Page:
Users can select from three different speeds depending on their condition and the terrain, and therapists can program individualized exercise routines. Once programmed, they can be stored on an integrated RFID chip. With a card, the walker then adjusts contactlessly to each patient. Especially for patients with one-sided paralysis, that offers completely new opportunities, as Herrmann explains: “With a normal walker, they’d go in circles. But we can individually adjust the speed at which each wheel is driven.”
During the ergonomic and technical design, the inventors had to consider the requirements for TÜV certification. “Every change directly affects the product approval,” says Herrmann. And he took that seriously. “For a class 1 medical product, you can actually issue the approval yourself. But we’re Swabians and want to be able to keep sleeping at night, so we agreed that things should be done right and we cooperated with TÜV Süd from the beginning.”
Sometimes that was difficult with a product that hadn’t existed before. There are standards for electric wheelchairs and for normal walkers. But the walker from Bemotec is somehow both. “We were done with the actual development in two years, but the approvals cost us another year.”
The necessary power comes from a lithium-ion battery ... (Photo: Philipp Reinhard)
Something ventured, something gained
Bemotec’s chief couldn’t always play it safe. “For design protection reasons, we always showed our prototypes at trade fairs at a very early stage. We knew that if we didn’t go to market now, somebody else would. And we wanted to be first,” he says. The Rehacare trade fair in Düsseldorf in 2013 was to decide whether Bemotec would pursue the walker project or not. “The guests overran us. It was crazy,” says Peter Herrmann, who is still impressed even today. “There was no question anymore of whether we’d continue or not. Sometimes you have to accept such business risks. It worked out for us.”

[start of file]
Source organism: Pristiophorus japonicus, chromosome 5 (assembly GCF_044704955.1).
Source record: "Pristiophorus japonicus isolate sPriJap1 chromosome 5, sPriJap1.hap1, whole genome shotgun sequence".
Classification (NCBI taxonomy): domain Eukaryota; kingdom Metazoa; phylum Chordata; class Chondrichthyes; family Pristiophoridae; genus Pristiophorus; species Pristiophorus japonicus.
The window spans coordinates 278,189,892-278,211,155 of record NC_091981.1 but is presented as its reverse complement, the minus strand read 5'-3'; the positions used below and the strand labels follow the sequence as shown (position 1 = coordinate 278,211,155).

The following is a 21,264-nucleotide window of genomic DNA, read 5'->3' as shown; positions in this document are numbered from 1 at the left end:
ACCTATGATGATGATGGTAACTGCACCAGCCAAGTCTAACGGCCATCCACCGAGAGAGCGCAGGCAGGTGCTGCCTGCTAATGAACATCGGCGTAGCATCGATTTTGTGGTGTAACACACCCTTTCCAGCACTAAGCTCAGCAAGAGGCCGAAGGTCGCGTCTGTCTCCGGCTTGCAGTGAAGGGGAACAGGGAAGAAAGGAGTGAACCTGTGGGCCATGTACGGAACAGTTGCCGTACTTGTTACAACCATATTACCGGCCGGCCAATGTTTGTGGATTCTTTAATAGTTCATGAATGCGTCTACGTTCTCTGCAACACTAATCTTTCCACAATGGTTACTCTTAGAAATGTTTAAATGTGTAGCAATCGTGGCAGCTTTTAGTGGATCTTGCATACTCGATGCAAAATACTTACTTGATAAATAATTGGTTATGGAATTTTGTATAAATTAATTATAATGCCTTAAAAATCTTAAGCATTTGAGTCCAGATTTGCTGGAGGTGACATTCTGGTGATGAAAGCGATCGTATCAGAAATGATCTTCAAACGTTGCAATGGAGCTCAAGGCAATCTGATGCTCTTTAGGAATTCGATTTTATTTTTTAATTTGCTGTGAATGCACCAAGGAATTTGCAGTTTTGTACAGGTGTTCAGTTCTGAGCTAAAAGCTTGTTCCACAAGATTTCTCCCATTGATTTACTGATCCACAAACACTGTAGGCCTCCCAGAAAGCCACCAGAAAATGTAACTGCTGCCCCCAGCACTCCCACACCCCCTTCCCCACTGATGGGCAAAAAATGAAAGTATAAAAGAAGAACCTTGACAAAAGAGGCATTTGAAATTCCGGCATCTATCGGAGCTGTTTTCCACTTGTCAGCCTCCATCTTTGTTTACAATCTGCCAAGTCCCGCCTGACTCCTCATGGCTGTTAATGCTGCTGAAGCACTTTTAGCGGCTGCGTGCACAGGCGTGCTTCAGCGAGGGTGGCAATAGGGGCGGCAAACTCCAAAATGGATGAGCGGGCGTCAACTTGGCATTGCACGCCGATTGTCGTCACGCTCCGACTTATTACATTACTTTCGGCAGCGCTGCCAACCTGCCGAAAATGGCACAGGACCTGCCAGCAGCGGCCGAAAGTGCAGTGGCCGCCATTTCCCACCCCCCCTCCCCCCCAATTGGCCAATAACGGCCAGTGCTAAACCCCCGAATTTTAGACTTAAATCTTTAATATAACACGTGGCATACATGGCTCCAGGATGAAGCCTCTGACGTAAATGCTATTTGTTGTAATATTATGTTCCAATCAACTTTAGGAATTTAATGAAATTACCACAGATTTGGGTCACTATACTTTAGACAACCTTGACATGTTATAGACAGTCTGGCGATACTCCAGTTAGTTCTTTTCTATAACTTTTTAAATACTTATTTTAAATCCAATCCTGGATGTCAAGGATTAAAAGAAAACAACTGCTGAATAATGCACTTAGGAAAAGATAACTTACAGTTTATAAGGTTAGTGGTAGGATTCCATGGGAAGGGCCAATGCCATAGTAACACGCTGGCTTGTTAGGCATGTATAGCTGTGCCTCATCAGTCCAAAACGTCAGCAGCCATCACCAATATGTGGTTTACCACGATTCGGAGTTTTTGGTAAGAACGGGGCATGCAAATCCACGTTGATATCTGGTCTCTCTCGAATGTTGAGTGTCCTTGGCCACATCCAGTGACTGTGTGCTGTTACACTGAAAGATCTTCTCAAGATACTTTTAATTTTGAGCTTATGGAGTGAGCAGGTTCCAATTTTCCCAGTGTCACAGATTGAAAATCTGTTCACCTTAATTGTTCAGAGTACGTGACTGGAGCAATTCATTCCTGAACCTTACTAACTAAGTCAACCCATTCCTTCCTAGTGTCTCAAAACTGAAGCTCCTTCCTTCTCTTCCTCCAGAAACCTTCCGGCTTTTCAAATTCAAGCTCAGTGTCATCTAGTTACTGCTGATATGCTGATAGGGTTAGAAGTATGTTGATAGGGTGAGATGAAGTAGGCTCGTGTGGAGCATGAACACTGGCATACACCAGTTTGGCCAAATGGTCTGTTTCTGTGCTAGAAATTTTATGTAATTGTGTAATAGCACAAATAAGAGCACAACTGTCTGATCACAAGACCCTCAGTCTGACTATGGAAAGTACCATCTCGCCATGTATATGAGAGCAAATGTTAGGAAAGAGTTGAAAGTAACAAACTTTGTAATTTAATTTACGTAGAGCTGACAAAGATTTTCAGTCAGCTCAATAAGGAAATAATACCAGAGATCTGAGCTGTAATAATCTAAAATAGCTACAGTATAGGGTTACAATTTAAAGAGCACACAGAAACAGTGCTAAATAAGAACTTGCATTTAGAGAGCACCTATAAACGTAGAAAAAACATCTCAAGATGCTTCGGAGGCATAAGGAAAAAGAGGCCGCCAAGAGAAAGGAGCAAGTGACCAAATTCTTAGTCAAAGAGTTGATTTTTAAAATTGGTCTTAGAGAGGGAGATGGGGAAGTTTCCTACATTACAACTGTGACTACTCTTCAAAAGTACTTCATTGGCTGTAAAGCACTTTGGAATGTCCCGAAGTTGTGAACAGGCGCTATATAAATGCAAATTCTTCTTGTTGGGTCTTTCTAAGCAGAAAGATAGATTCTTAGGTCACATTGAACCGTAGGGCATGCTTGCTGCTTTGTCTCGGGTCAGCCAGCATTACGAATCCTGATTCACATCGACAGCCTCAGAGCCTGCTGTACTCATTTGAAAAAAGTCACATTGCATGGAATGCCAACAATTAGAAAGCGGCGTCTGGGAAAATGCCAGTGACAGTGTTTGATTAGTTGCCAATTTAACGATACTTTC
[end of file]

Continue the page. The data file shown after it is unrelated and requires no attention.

But as he admits, the starting situation was somewhat more comfortable than for other start-ups that have no corporate financial backing. “They have to work really hard to scratch the money together. We’re proud that we were able to manage this development work costing millions on our own,” he says. “We didn’t get any research and development grants. For us it was clear from the beginning that if we develop anything, we’ll do it ourselves.”
“We were done with the actual development in two years, but the approvals cost us another year.”
Peter Herrmann, Bemotec
So why did he found a start-up at all ? “It was important to us to keep the speed up. We had a small group inside the company that worked on the product completely independently of day-to-day business. We would have been slower if we hadn’t done that.” In addition to the “beactive +e,” the “belifted” sofa lifter — another product developed by the inventors from Reutlingen — also found a home under the “bemobile” start-up brand. With the modern brand concept, Peter Herrmann wants to distance himself from the old-fashioned image of the walker. Its technical features underscore that ambition. For today’s modern seniors, the “beactive +e” is equipped with a USB charging port where they can charge their smartphones.
Moving on its own soon
Bemotec is working with universities and research institutes on further innovations. “Now the walker can detect stairs, stop, emit acoustic signals and turn around. Completely on its own!” says Herrmann proudly. “It can also see whether a traffic light is red or green.” The application isn’t ready for production yet, but the developers are working with the University of Tübingen to change that soon. He is particularly impressed by the way the scientists work on the product. “They’re not using sensors costing millions, they’re constantly looking for even more economical solutions that we can use in mass production later.”
Tinkering in isolation is a thing of the past; Peter Herrmann is convinced that networking is the future, and he is relying on a local exchange of expertise, for example with Bosch eBike Systems, which is setting up a complete e-bike city in a neighboring industrial park. “You have to open up, and of course you always reveal a bit of expertise by doing that, but it’s the only way to get such a project on its feet for the long haul.”
He’s also taking a new approach with an app through which the walker can be steered and programmed. “In the end customer sector, digitalization is playing an even bigger role than in machinery,” he says, adding with a laugh, “My father always says it will get strange if we ever have more programmers than engineers sitting here.” He has now bought himself a new golf trolley — with electric drive, of course.